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September 08, 2008



Bill, you always write informative posts. I am slightly perplexed by your support of a large number of affordable units.

As you know, all it does is drive up the rents of the remaining market rate units. Also it is always seems to be "connected people" get many of these income cut off affordable units...nudge nudge wink wink.

As for artists, I have nothing against them. However, why should the city provide them with subsidised housing at everyone else's expense. How about affordable housing set asides for public defenders who make $38,000 a year, or social workers get my point. There are plenty of low paid important jobs.....I don't see why artists should get special treatment. They decide to be artists after all.

Funnily enough, when it comes to income cut offs on affordable housing I a little too much to qualify....however they do not take into account student loan repayments that must be made every month. Once my loans are fatored in I am poorer than most of those getting these affordable places. However, the guidlines only care about gross in effect you are punished for getting an education and rewarded for having no debt, likely because you did not go to college and/or grad school.

However, when it comes to real estate I am a firm belive in one thing: let the market decide, and life where you can afford. I saw what political intereference in the real estate market did in NY and it was dreadful. You certainly needs laws to protect tenants from slum landlords, safety violations etc.....iother than that leave it alone!

Bill Shelton

First, thanks JPM. Yes, excluding from housing affordability calculations debt service on student loans does seem to me to be unjust--in cases where graduates choose occupations that make the world better for all or provide some essential public service, like your public defender/social worker. These folks will spend many, many years paying off their student loans. Doing so will absorb much of their disposable income. Simply including student loans payments in the calculation would make things easier for these people, while automatically excluding those with highly lucrative jobs by virtue of their incomes.

And, as I expressed to Ms. Lamboy & Ms. Masters when I interviewed them, I too believe that artists should not receive a break merely because they are artists. But it is hard for me to imagine someone who would want to buy and maintain the extra space in a live-work unit whose activity in the work portion could not be defined as"art."

The city's planners view the density of artists in the area as providing a competitive advantage that will bring out-of-towners to shop, locate offices, dine in restaurants, and leave their money here, creating jobs and tax revenues for residents. As competitive advantages go, it doesn't seem to me to be that strong, but it may work.

On the affordable housing question, we'll have to disagree. Yes, in a perfect market with perfect information, removing a certain portion of housing from the market that those with the means to do so would otherwise be willing to pay a higher price for, will increase the average price of units that remain in the open market. This tendency is moderated somewhat by the fact that affordable units are more often those that a person of means would not choose to buy, but the price increase is real.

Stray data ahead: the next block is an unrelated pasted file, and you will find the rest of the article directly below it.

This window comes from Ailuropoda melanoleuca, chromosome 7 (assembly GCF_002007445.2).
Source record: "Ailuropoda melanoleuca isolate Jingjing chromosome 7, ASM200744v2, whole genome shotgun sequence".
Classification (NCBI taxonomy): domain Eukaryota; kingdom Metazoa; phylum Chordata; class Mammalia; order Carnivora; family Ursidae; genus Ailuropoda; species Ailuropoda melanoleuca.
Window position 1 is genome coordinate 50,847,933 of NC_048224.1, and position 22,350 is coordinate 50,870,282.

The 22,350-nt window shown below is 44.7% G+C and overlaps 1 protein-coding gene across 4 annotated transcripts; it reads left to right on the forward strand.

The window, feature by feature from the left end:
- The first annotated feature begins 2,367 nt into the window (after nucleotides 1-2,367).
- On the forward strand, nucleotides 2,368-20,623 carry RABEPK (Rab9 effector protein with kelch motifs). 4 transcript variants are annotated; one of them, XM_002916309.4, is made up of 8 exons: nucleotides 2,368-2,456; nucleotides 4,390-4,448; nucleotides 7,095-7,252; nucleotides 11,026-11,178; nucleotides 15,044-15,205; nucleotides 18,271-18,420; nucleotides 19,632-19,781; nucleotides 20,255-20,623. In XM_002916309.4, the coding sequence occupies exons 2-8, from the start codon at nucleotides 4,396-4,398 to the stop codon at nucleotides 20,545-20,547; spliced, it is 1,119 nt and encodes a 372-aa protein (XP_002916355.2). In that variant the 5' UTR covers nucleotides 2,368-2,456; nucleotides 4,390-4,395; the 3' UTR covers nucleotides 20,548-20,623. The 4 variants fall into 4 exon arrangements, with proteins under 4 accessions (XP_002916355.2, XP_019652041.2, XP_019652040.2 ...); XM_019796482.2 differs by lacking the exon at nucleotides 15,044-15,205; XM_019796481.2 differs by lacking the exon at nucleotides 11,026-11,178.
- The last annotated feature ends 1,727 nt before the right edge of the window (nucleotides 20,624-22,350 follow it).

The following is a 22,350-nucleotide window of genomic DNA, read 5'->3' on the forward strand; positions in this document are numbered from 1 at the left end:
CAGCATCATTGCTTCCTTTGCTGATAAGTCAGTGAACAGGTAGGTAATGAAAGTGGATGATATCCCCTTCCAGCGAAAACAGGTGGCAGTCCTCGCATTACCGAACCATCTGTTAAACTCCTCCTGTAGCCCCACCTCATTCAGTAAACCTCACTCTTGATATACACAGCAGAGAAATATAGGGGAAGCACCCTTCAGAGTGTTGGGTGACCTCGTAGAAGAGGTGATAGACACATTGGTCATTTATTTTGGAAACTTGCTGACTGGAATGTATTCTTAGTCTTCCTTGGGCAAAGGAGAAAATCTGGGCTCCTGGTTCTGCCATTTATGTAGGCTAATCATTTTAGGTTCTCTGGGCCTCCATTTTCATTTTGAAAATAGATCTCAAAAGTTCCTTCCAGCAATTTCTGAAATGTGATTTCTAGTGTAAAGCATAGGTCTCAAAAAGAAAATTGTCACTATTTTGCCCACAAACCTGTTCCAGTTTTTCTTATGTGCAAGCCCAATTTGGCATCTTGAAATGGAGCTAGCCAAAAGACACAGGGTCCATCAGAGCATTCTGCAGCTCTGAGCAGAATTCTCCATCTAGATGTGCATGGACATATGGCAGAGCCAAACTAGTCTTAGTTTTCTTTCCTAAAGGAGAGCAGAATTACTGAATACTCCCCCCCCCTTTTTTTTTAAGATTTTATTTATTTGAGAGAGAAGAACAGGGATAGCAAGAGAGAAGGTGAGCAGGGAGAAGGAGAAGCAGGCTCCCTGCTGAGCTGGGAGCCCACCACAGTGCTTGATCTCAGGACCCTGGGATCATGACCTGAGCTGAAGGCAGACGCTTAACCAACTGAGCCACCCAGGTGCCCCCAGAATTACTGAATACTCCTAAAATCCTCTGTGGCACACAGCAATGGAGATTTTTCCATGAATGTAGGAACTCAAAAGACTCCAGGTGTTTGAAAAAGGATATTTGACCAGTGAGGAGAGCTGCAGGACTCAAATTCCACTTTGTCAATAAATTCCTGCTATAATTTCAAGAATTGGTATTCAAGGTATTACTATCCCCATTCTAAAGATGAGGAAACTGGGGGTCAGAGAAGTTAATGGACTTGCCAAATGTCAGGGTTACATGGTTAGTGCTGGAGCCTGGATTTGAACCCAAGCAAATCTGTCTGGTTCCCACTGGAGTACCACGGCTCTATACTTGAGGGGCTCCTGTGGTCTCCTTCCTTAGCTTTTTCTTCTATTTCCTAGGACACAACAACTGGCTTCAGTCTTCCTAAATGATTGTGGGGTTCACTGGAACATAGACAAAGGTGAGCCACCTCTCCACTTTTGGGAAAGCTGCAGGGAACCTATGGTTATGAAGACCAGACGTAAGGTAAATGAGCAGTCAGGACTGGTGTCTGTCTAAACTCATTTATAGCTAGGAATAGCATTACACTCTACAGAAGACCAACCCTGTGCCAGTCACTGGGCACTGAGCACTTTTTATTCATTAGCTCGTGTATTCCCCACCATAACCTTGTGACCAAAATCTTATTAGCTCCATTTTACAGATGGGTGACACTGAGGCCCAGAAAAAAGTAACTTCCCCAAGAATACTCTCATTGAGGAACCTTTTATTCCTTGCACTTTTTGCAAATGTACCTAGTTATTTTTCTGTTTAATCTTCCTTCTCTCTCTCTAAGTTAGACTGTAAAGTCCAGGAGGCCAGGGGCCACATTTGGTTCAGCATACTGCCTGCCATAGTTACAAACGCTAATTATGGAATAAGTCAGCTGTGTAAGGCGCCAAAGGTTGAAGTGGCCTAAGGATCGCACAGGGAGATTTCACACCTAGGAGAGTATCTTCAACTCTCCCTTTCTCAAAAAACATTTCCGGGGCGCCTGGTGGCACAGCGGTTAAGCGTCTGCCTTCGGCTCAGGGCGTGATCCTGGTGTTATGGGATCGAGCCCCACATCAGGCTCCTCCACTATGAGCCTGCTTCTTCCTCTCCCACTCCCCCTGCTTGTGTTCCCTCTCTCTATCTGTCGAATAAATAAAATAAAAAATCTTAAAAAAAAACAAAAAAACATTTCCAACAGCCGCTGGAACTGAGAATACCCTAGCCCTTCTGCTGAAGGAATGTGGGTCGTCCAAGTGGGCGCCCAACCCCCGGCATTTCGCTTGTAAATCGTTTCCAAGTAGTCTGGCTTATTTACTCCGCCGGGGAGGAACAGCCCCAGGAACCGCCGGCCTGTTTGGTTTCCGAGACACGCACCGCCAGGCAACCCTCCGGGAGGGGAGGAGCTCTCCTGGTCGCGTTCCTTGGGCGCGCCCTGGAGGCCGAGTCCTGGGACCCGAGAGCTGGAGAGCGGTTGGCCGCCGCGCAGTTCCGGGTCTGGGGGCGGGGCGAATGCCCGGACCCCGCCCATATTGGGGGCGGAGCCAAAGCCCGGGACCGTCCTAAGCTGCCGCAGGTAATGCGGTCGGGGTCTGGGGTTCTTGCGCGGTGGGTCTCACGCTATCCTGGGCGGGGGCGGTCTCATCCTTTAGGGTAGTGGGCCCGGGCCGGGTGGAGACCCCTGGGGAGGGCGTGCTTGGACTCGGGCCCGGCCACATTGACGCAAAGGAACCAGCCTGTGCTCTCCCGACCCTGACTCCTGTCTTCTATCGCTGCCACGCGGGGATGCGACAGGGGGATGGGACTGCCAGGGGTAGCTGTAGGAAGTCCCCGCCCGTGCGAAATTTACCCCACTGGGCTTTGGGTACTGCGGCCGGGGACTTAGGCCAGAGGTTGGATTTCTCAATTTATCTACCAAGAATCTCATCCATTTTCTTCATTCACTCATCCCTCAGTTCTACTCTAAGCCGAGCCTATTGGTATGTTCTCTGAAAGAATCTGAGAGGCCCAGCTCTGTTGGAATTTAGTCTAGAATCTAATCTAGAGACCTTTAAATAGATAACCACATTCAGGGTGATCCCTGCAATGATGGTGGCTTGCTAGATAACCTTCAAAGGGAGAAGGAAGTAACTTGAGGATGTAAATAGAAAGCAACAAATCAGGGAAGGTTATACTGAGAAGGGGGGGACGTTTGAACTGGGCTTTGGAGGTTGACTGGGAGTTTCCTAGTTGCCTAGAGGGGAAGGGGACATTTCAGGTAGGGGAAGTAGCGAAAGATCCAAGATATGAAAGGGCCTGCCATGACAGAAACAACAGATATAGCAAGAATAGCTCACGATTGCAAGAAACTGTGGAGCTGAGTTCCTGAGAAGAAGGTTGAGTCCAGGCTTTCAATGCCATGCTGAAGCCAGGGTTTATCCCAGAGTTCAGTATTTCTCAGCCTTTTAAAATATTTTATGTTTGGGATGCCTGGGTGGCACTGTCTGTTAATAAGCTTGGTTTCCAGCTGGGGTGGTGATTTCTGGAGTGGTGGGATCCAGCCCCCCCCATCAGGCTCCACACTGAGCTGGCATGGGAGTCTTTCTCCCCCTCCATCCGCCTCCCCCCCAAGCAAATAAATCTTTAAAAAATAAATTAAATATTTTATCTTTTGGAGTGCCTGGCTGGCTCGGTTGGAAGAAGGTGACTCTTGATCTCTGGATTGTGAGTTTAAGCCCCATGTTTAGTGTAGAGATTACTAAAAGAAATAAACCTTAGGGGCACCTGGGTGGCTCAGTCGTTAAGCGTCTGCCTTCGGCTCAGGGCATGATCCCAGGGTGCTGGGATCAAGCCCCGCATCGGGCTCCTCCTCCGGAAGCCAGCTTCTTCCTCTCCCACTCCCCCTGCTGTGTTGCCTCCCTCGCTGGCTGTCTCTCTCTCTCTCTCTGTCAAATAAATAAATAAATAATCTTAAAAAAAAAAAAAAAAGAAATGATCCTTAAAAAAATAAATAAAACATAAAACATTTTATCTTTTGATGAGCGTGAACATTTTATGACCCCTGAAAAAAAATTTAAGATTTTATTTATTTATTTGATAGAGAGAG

However, the housing market is regional, while I live in Somerville. As I have often written, I see more and more people who take no part in the life of the community displacing Somerville residents who have, throughout their lives, made contributions to the community's well being that, in their absence, must become services provided by government and paid for by you and I.

I don't want to live in a bedroom community. I don't want to live with people who are all the same. What I pay for my housing includes debt service, taxes, insurance, and maintenance. I don't believe that the net impact of increased housing prices resulting from removing what is a small proportion of housing from the free market is going to be much higher than that of forcing out families whose absence will result in increased taxes.


I think there should be more offices, make Union Square vibrant during the business day to support business and keep the square vibrant all day and night long. Also given that Roosevelt towers is like two blocks away from Boynton Yards (which is where the tall buildings we're talking about will go) I don't think subsidized housing should be a major goal for the health of the neighborhood. Above a certain % and its dangerous.


Bill I will address your points later in full.

For now I will say this:
The one major flaw with these feel good policies is that they have loopholes in them that you can drive a truck through. The major one is that the income cut offs are determined by reported income: i.e. income that you declare in your tax returns and reported on W2s. What often happens is that people get theses cheap apartments and they are working under the table and are actually doing very well....and now they get a cheap apartment as well. Like a lot of feel good poilcies...when you examine them more closely they fall apart.

Adam Rich


If you feel that a concentration of families making $60,000 a year is dangerous, you may want to consider living in another city. The affordable housing used in the zoning plan is based on the area median income, a calculation that includes wealthy suburbs. This affordable housing, in theory, will protect the very large percentage of people in Somerville who qualify. We are not talking about deep subsidies here. The unfortunate reality is that many people in Somerville will not be wealthy enough to afford the affordable units.


Adam. If you can't afford to live in Somerville then live somewhere else or make more money.

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